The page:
[ joh-ker ]
/ ˈdʒoʊ kər /


Nearby words

  1. joist,
  2. jojoba,
  3. jokai,
  4. joke,
  5. jokebook,
  6. jokester,
  7. jokey,
  8. joking,
  9. jokingly,
  10. jokjakarta

Origin of joker

First recorded in 1720–30; joke + -er1 Unabridged Based on the Random House Unabridged Dictionary, © Random House, Inc. 2019

Examples from the Web for joker

British Dictionary definitions for joker


/ (ˈdʒəʊkə) /


a person who jokes, esp in an obnoxious manner
slang, often derogatory a personwho does that joker think he is?
an extra playing card in a pack, which in many card games can substitute for or rank above any other card
mainly US a clause or phrase inserted in a legislative bill in order to make the bill inoperative or to alter its apparent effect
Collins English Dictionary - Complete & Unabridged 2012 Digital Edition © William Collins Sons & Co. Ltd. 1979, 1986 © HarperCollins Publishers 1998, 2000, 2003, 2005, 2006, 2007, 2009, 2012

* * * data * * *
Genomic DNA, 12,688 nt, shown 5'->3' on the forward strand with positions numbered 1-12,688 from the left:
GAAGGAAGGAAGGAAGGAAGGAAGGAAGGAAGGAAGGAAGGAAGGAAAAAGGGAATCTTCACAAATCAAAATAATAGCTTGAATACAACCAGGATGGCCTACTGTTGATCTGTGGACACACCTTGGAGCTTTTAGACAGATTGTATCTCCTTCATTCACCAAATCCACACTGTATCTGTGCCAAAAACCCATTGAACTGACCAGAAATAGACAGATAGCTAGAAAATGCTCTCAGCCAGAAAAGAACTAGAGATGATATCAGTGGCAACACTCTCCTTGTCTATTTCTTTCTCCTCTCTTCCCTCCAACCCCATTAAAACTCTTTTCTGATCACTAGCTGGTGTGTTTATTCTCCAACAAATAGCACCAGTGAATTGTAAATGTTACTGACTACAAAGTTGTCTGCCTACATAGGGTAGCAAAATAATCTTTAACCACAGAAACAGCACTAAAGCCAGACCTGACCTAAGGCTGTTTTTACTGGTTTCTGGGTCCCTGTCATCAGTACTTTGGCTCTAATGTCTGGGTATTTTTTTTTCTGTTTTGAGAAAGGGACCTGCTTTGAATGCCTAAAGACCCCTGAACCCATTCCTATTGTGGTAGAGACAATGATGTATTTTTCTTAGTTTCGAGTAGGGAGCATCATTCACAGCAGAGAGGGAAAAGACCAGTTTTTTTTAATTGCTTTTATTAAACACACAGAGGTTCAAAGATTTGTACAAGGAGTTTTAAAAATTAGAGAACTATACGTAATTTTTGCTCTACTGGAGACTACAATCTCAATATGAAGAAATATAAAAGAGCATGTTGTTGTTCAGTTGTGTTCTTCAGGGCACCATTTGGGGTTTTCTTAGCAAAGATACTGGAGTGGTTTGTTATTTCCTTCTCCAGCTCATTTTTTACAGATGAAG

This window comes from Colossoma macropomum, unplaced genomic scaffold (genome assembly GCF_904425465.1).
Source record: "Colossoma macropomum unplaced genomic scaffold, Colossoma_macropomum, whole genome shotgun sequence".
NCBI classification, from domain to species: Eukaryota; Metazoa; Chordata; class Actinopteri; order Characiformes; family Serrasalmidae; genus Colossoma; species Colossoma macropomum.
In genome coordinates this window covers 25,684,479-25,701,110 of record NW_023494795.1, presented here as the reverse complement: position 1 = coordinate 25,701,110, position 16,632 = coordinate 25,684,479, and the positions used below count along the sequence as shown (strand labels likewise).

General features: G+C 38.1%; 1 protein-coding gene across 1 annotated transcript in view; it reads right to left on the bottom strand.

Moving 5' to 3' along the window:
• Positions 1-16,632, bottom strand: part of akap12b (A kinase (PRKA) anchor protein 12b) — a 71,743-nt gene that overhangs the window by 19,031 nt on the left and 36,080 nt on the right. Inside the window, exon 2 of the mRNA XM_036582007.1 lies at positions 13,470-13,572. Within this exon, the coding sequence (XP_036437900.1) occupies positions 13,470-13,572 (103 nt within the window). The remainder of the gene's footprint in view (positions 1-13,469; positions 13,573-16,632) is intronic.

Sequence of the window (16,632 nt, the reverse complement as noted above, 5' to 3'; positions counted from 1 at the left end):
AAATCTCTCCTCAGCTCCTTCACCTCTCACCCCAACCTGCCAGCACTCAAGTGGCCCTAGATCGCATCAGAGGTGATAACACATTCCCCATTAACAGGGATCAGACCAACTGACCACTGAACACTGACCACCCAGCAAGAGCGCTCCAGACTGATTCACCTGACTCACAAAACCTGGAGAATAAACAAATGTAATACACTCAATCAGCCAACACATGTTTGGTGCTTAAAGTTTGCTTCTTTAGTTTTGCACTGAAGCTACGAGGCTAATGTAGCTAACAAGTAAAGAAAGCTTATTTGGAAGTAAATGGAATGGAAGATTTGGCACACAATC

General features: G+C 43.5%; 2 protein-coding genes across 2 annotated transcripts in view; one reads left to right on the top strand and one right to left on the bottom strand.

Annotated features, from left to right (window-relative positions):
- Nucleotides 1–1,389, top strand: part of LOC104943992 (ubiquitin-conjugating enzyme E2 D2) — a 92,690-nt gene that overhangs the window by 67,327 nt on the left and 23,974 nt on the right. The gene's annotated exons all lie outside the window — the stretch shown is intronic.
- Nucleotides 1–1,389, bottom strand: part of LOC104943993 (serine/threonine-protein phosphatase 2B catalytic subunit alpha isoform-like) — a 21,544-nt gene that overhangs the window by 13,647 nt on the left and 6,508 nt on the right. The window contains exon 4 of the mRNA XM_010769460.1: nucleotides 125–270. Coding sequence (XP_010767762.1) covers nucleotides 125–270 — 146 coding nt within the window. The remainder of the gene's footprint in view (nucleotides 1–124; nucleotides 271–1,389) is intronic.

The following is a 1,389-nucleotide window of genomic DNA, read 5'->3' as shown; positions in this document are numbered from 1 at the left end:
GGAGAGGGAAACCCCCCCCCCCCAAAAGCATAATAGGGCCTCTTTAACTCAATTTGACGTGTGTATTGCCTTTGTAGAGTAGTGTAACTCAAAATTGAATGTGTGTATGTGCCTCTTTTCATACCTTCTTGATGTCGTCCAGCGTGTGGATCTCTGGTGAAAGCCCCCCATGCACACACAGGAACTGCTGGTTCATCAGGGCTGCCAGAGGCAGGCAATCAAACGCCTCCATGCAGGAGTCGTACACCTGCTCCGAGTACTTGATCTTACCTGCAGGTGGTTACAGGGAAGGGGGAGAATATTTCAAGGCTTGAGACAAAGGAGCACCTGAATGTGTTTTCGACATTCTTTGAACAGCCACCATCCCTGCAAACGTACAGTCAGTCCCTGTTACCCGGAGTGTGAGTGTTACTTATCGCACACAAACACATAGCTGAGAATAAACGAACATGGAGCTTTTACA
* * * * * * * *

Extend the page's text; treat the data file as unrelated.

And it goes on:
Word Origin and History for joker



1729, "jester, merry fellow," agent noun from joke (v.). In generic slang use for "any man, fellow, chap" by 1811, which probably is the source of the meaning "odd face card in the deck" (1868). An 1857 edition of Hoyle's "Games" lists a card game called Black Joke in which all face cards were called jokers.

American manufacturers of playing-cards are wont to include a blank card at the top of the pack; and it is, alas! true that some thrifty person suggested that the card should not be wasted. This was the origin of the joker. ["St. James's Gazette," 1894]
Online Etymology Dictionary, © 2010 Douglas Harper